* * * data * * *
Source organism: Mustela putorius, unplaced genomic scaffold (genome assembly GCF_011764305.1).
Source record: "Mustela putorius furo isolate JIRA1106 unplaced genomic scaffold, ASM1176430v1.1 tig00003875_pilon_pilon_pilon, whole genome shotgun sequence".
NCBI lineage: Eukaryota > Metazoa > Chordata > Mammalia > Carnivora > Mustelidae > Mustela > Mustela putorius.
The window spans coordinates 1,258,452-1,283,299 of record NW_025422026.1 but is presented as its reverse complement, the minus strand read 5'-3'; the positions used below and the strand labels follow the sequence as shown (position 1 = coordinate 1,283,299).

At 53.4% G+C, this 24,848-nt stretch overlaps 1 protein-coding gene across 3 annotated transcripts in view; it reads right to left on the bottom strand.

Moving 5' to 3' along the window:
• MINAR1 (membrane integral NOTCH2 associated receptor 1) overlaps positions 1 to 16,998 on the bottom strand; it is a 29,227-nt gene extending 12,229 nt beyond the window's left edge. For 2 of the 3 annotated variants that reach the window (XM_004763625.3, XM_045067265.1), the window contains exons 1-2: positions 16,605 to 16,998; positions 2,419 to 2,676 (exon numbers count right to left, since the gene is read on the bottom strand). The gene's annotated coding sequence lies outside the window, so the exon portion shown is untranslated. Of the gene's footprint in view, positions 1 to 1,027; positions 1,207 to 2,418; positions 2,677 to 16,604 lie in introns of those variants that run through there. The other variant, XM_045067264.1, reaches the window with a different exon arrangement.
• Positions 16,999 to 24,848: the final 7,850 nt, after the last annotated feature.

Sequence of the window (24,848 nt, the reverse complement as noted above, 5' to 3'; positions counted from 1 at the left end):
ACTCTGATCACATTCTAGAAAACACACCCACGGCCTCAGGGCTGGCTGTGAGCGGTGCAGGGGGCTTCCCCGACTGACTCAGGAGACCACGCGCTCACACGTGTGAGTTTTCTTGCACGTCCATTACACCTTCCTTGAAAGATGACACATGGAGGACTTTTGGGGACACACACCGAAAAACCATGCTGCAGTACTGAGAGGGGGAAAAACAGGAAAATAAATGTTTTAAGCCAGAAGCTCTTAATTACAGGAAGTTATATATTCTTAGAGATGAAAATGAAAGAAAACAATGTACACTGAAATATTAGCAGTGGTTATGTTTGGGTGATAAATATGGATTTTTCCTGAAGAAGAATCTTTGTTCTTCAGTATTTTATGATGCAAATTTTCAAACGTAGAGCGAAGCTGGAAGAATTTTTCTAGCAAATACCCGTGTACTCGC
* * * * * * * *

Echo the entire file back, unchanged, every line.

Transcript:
Source organism: Mustela putorius, unplaced genomic scaffold (genome assembly GCF_011764305.1).
Source record: "Mustela putorius furo isolate JIRA1106 unplaced genomic scaffold, ASM1176430v1.1 tig00003875_pilon_pilon_pilon, whole genome shotgun sequence".
NCBI lineage: Eukaryota > Metazoa > Chordata > Mammalia > Carnivora > Mustelidae > Mustela > Mustela putorius.
The window spans coordinates 1,258,452-1,283,299 of record NW_025422026.1 but is presented as its reverse complement, the minus strand read 5'-3'; the positions used below and the strand labels follow the sequence as shown (position 1 = coordinate 1,283,299).

At 53.4% G+C, this 24,848-nt stretch overlaps 1 protein-coding gene across 3 annotated transcripts in view; it reads right to left on the bottom strand.

Moving 5' to 3' along the window:
• MINAR1 (membrane integral NOTCH2 associated receptor 1) overlaps positions 1 to 16,998 on the bottom strand; it is a 29,227-nt gene extending 12,229 nt beyond the window's left edge. For 2 of the 3 annotated variants that reach the window (XM_004763625.3, XM_045067265.1), the window contains exons 1-2: positions 16,605 to 16,998; positions 2,419 to 2,676 (exon numbers count right to left, since the gene is read on the bottom strand). The gene's annotated coding sequence lies outside the window, so the exon portion shown is untranslated. Of the gene's footprint in view, positions 1 to 1,027; positions 1,207 to 2,418; positions 2,677 to 16,604 lie in introns of those variants that run through there. The other variant, XM_045067264.1, reaches the window with a different exon arrangement.
• Positions 16,999 to 24,848: the final 7,850 nt, after the last annotated feature.

Sequence of the window (24,848 nt, the reverse complement as noted above, 5' to 3'; positions counted from 1 at the left end):
ACTCTGATCACATTCTAGAAAACACACCCACGGCCTCAGGGCTGGCTGTGAGCGGTGCAGGGGGCTTCCCCGACTGACTCAGGAGACCACGCGCTCACACGTGTGAGTTTTCTTGCACGTCCATTACACCTTCCTTGAAAGATGACACATGGAGGACTTTTGGGGACACACACCGAAAAACCATGCTGCAGTACTGAGAGGGGGAAAAACAGGAAAATAAATGTTTTAAGCCAGAAGCTCTTAATTACAGGAAGTTATATATTCTTAGAGATGAAAATGAAAGAAAACAATGTACACTGAAATATTAGCAGTGGTTATGTTTGGGTGATAAATATGGATTTTTCCTGAAGAAGAATCTTTGTTCTTCAGTATTTTATGATGCAAATTTTCAAACGTAGAGCGAAGCTGGAAGAATTTTTCTAGCAAATACCCGTGTACTCGC